It's up to you how you shape your organisation's culture. Regular appreciation and recognition are pure magic when it comes to creating a healthy culture. And this happens only when the practice of appreciation and recognition flows 360 degrees in the organisation. American research-based, global performance-management consulting company Gallup found that recognition is an important psychological need. Employees who know that they will receive recognition for acting on the brand promise will have a strong incentive to do so.
The traditional autocratic mentality of organisations is no longer suitable for most types of businesses. It is not so difficult to shift towards a culture of appreciation and recognition. If you can make managers understand its necessity in serving the organisation’s values and vision, it is just a matter of time before the word spreads all throughout. Motivation through recognition and appreciation leads to better employee productivity and higher dedication towards service.
SHRM/Globoforce Employee Recognition Survey has further found that 41% of companies have seen marked positive increases in customer satisfaction that use peer-to-peer recognition. Not just that, peer-to-peer appreciation is 35.7% more likely to have a positive impact on financial results than manager-only recognition.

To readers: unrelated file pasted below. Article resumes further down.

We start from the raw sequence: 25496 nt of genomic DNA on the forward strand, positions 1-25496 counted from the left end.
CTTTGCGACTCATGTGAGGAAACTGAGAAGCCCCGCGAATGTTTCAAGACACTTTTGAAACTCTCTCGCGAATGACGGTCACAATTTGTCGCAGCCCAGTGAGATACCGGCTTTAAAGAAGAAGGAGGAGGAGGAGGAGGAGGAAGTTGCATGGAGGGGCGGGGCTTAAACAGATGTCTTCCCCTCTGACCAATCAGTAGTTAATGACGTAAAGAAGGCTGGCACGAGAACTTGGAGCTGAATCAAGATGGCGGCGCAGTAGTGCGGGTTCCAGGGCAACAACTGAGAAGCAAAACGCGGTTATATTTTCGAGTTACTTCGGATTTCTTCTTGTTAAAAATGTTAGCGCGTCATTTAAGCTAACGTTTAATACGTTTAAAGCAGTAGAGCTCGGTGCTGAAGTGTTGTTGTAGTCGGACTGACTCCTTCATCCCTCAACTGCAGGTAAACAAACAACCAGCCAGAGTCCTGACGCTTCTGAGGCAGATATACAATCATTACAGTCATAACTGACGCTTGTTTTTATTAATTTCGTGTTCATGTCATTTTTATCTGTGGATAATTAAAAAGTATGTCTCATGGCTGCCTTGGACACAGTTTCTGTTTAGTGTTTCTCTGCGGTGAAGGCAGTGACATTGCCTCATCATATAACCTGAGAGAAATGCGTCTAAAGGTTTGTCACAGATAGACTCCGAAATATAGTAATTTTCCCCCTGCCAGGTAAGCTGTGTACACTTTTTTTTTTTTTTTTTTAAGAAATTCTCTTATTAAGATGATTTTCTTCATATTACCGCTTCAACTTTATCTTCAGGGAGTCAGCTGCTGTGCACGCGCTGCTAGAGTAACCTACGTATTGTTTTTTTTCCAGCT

It's good to have strategic and planned monetary recognition programs, but non-monetary recognitions and habitual appreciations can also turn out to be a very effective tool for employee motivation. According to McKinsey & Company, praise and recommendation from managers were rated the top motivators for performance, beating other non-cash and financial incentives. Compliments, a smile, a thank you, a meal out, a letter of appreciation, sharing a book, a box of chocolate, a theatre/film ticket, an invitation to coffee or lunch may all sound very simple, but they can turn your most de-motivated and frustrated employee into a real superhero. In fact, Forbes says that companies which give regular thanks to their employees far out perform those that do not.
Organisations with recognition programs that are highly effective at enabling employee engagement have lower voluntary turnover than organisations with ineffective recognition programs. As mentioned earlier, it is important to ensure that the culture flows 360 degrees. So, what are you waiting for? Start with yourself: appreciate the good work of your colleagues and channel the flow from yourself to the rest of the organisation. Sit back and enjoy the fruits of your labour.